Biofuels not as 'green' as many think
Statements about biofuels being carbon neutral should be taken with a grain of salt.
Sunflowers move from east to west, and back, by the clock
At the nearby University of California, Davis, plant biologists have now discovered how sunflowers use their internal circadian 'clocks,' acting on growth hormones, to follow the sun during the day as they grow.
Clever car racking and intelligent software to double number of cars in shipping containers
Shipping cars could be safer and more efficient than ever before, thanks to innovative solutions developed by WMG at the University of Warwick for Trans-Rak International.
Scripps Florida scientists shed new light on the role of calcium in learning and memory
In a new study, scientists from the Florida campus of The Scripps Research Institute offer new insights how calcium in mitochondria -- the powerhouse of all cells -- can impact the development of the brain and adult cognition.
Zika virus may persist in the vagina days after infection
The Zika virus reproduces in the vaginal tissue of pregnant mice several days after infection, according to a study by Yale researchers.
Cell Press transforms article methods section to improve transparency and accessibility
Amid discussions around scientific reproducibility, the leading biomedical journal Cell will introduce a redesigned methods section to help authors clearly communicate how experiments are conducted.
Basic research fuels advanced discovery
UCSB neuroscientist Kenneth Kosik stands up for basic cell biology research.
Molecular flexibility shown to help pharmaceutical drugs bind to their targets
Scientists have discovered an alternative way to create a stronger binding between pharmaceutical drugs and the part of the body they are targeting -- a development that can be used to fight a variety of diseases, including breast cancer.
Scientists begin to unravel summer jet stream mystery
Scientists have discovered the cause of the recent run of miserable wet summers as they begin to unravel the mysteries of the Atlantic jet stream.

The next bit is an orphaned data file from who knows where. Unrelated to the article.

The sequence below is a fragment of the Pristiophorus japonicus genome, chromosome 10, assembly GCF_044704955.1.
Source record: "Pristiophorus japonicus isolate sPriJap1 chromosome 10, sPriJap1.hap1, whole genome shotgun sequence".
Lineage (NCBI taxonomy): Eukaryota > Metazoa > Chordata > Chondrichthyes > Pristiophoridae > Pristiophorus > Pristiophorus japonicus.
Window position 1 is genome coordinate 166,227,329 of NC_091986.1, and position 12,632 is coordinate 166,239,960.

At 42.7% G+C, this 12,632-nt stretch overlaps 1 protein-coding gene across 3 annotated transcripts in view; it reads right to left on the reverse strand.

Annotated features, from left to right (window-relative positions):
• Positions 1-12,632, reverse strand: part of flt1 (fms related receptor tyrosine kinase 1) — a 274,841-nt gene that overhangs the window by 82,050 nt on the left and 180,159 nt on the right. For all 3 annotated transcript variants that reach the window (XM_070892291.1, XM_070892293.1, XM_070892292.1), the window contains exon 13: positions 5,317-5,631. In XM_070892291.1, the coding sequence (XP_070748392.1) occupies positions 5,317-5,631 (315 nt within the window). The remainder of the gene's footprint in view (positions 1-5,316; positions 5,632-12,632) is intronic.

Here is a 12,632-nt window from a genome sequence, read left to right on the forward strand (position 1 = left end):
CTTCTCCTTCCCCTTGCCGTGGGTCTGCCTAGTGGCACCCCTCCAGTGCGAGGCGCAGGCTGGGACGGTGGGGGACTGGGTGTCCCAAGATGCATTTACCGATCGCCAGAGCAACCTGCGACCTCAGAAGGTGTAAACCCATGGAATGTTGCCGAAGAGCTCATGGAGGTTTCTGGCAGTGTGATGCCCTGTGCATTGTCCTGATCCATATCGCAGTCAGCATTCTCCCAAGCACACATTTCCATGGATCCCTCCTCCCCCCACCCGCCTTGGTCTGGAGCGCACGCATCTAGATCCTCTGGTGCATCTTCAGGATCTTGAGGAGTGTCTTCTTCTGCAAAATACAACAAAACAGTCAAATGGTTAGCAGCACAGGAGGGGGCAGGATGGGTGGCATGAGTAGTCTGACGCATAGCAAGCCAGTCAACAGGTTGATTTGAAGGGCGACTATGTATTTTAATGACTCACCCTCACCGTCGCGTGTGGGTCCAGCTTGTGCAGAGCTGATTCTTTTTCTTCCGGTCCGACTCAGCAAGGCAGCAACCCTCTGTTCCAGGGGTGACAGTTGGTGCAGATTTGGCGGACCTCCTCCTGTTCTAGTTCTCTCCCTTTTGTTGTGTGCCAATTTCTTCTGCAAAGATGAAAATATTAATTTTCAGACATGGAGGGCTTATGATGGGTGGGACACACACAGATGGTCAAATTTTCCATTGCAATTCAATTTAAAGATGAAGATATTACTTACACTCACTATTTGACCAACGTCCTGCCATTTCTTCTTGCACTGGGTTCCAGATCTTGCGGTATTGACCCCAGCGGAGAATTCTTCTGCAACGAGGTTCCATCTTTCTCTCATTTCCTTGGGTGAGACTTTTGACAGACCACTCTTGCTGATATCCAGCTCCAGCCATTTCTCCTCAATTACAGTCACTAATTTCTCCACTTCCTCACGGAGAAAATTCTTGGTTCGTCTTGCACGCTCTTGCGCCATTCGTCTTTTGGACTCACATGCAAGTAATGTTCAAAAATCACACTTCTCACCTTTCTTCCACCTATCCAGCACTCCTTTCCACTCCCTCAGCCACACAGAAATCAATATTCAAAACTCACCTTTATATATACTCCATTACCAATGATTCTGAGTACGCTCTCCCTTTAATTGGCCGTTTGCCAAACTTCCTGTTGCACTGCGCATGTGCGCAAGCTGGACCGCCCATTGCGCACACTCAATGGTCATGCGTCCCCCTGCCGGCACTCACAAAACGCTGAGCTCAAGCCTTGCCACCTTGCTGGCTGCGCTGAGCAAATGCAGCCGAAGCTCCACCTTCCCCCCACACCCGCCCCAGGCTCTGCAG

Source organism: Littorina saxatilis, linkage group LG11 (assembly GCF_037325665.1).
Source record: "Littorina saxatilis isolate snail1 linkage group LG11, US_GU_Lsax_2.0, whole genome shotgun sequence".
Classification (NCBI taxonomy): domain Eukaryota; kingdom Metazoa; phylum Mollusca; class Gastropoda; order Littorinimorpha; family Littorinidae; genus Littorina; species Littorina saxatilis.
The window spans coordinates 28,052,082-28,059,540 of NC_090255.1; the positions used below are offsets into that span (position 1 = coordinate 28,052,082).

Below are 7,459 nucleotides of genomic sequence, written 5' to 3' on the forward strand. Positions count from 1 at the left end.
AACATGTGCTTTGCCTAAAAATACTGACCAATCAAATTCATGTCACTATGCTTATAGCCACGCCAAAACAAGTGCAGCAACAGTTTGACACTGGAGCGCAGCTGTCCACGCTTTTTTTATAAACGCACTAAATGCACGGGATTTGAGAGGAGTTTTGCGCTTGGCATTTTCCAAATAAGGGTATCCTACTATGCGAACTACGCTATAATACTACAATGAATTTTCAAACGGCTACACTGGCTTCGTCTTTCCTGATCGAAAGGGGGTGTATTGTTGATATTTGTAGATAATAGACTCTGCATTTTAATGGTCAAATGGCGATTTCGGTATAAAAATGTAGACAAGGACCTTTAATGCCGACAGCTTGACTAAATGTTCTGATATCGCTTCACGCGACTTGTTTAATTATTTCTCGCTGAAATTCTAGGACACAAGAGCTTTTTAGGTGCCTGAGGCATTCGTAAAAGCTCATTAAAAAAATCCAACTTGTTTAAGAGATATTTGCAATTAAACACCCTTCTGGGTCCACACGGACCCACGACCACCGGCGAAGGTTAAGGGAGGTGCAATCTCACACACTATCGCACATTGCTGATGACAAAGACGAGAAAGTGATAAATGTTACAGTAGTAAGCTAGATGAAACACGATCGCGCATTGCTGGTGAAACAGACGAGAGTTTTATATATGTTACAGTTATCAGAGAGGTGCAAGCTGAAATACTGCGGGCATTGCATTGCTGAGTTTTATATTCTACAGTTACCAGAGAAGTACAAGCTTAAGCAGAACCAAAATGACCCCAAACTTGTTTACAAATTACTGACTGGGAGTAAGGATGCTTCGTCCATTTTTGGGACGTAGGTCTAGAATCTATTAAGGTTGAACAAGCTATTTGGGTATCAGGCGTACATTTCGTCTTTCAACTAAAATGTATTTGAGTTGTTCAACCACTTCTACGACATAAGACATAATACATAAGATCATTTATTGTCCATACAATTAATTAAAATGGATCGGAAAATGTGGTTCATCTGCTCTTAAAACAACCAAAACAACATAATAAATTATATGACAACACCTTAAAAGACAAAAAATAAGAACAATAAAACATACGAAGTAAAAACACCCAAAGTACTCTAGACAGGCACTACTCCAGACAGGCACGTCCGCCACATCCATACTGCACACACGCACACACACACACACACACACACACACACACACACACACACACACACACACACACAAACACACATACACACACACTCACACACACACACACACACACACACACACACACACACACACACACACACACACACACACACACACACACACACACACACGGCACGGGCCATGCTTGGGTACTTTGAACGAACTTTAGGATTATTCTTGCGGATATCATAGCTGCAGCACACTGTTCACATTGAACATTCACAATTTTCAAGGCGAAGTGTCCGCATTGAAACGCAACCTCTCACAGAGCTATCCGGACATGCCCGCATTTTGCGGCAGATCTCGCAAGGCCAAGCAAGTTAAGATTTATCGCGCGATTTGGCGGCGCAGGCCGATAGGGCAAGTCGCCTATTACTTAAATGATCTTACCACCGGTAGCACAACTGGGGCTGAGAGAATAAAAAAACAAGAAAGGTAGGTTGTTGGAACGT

New diagnostic instrument sees deeper into the ear
A new device could greatly improve ear infection diagnoses and drastically reduce unnecessary antibiotic prescriptions, a major cause of antibiotic resistance.
UTA physicists to upgrade Titan supercomputer software for extreme scale applications
Physicists at the University of Texas at Arlington have been awarded a new $1.06 million grant from the US Department of Energy to upgrade the software that runs on the Titan supercomputer at Oak Ridge Leadership Computing Facility in Tennessee to support extremely data-heavy scientific applications such as advanced biology and materials science simulations.
Redefining Homo -- does our family tree need more branches?
The story of the genus Homo is as much rooted in historical cultural norms as it is in the modern scientific sector.
Louisiana Tech University uses underground radar to locate post-Katrina damage
An innovative underground radar technology developed at Louisiana Tech University is helping the City of Slidell in south Louisiana to identify and document underground infrastructure damage that had gone undetected in the months and years following Hurricane Katrina.
Study: Biofuels increase, rather than decrease, heat-trapping carbon dioxide emissions
A new study from University of Michigan researchers challenges the widely held assumption that biofuels such as ethanol and biodiesel are inherently carbon neutral.
Hormone activation of genes takes teamwork
A high-throughput look at how human cells respond to the stress hormone cortisol has revealed a more complex system than previously thought.
NASA awards Next Generation Land Mobile Radio contract
NASA has awarded the Next Generation Land Mobile Radio contract to Motorola Solutions Inc. of Linthicum Heights, Md.
NIH-supported researchers develop novel system to grow norovirus in intestinal cells
Researchers have succeeded in culturing norovirus in human intestinal cells, a breakthrough that could help scientists develop novel therapeutics and vaccines against the debilitating effects of the virus.
What digital divide? Seniors embrace social technology
Contrary to popular belief, older adults enjoy emailing, instant messaging, Facebook and other forms of social technology.
Targeting low-oxygen patches inside lung cancer tumors could help prevent drug resistance